Personal computer prices are going down again.

With the Christmas sales season still weeks away, there are unmistakable signs that computer makers are giving in to their basic capitalistic impulses and cutting prices to lure customers.

This is not the way the barons of the personal computer industry had planned things for the end of 1985. According to their strategy, the last quarter was supposed to make amends for what has been a decidedly lackluster year in the PC business.

Worldwide micro-computer sales should increase 23 percent in 1985 from the previous year, according to the market-research firm Infocorp. There are lots of companies in lots of industries, of course, that would swoon with delight over a 23 percent sales increase. But for the booming personal computer business, this is not up to par. That's why you've seen so many news reports about the "troubled" computer industry.

The fourth quarter -- the Christmas sales quarter -- always has been the richest for computer makers and retailers. The industry has been hoping for a particularly strong fourth quarter this year to fatten the bottom line before the books are closed on 1985. To preserve year-end profits, industry leaders have said repeatedly that they won't repeat the last-quarter price-cutting extravaganza we saw last year.

That's what they've said, all right: No price cuts. But watching personal computer makers trying to resist price cuts brings to mind Lord Byron's wonderful picture of the voluptuous Donna Julia trying to resist Don Juan:

"A little she strove, and much repented,

And whispering 'I will ne're consent' -- consented."

It looks now as if the PC people will give in to the old temptation again this year:

* Item: Apple has just announced retail price cuts ranging from 11 percent to 24 percent on its IIc, IIe, and 512K Macintosh computers. The suggested retail price for a standard IIc with an amber monitor, for example, has dropped from $1,295 to $995; many retailers are discounting the package further, down to $850 or less.

* Item: IBM, striving to unload more than 150,000 PCjrs still cluttering the warehouses, has begun a major promotion for dealers that should lead to a retail price for the PCjr, with color monitor, of $595 or so. That's about $200 less than the little computer cost last Christmas; it's $1,400 below the suggested retail price two years ago.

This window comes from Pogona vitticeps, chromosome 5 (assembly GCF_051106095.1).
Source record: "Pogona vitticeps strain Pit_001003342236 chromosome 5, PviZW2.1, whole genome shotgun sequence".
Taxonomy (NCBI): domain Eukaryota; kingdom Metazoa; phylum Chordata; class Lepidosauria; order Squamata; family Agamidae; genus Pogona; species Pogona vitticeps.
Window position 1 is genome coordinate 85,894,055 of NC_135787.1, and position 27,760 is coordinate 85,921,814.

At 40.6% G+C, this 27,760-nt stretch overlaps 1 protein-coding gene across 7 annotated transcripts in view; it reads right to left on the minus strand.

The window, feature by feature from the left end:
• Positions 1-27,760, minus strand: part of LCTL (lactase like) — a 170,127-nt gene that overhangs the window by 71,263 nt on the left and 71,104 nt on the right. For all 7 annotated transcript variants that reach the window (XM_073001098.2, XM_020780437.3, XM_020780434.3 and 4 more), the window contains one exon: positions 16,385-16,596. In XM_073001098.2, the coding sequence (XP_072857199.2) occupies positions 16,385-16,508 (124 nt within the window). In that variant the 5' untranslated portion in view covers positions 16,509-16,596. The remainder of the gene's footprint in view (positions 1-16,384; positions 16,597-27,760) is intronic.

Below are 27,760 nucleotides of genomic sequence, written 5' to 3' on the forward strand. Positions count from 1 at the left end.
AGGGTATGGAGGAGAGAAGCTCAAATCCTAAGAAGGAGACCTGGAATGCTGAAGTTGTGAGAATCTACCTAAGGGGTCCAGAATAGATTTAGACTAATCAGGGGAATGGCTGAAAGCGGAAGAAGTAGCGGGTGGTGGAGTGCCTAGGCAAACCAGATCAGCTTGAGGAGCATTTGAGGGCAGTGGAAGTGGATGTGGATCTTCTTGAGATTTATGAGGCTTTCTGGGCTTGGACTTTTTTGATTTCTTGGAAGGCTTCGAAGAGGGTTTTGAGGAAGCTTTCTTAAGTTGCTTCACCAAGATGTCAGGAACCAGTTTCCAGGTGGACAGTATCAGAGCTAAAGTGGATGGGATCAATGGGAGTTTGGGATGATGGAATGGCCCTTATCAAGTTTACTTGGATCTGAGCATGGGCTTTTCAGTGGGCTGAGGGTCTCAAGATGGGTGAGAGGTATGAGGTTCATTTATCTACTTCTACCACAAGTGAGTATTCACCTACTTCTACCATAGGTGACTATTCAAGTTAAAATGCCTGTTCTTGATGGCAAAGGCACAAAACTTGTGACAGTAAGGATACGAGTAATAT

* Item: Among IBM-PC clones, a standard business configuration -- a computer with 256K of memory, monochrome monitor, two floppy disk drives -- can be had almost anywhere for around $1,500. Several clone makers, including Corona, Leading Edge, Tandy, and Zenith, all have announced prices lower than that for the Christmas season. Last year, the same configuration averaged $1,800 or more.

On top of all that, this fall marks the return to the personal computer market of the greatest price-slasher of all, Jack Tramiel. When he was running Commodore, Tramiel was famous for cutting prices every time he saw the slightest dimple in the sales curve. Now Tramiel owns Atari, and he's got a brand-new product to sell: the spiffy new $1,000 Atari ST. Atari says it will hold firm on the ST's price. If you believe that, I've got the Tooth Fairy waiting for you in the next room.

Most of the Japanese micro-computer makers are cutting prices, too. But loyal readers of this column know that this fact is irrelevant. Americans should buy American-made computers -- partly because they're better and partly because they're American.

The one exception to the price-cutting craze -- remember, you read it here first -- will be none other than Commodore. It looks very much as if Commodore has a real winner in its new machine, the Amiga. This fast, powerful new computer already has made the cover of Byte Magazine -- the computer industry's equivalent of the Congressional Medal of Honor -- and retailers have waiting lists of eager buyers.

Under those circumstances, you can expect Amiga's price -- $1,295 for a 256K, single-disk-drive system with some bundled software but no monitor -- to hold steady for months to come.

For almost any computer but the Amiga, though, prices are heading downward, and just in time for Christmas. Fa la la la la, la la la la!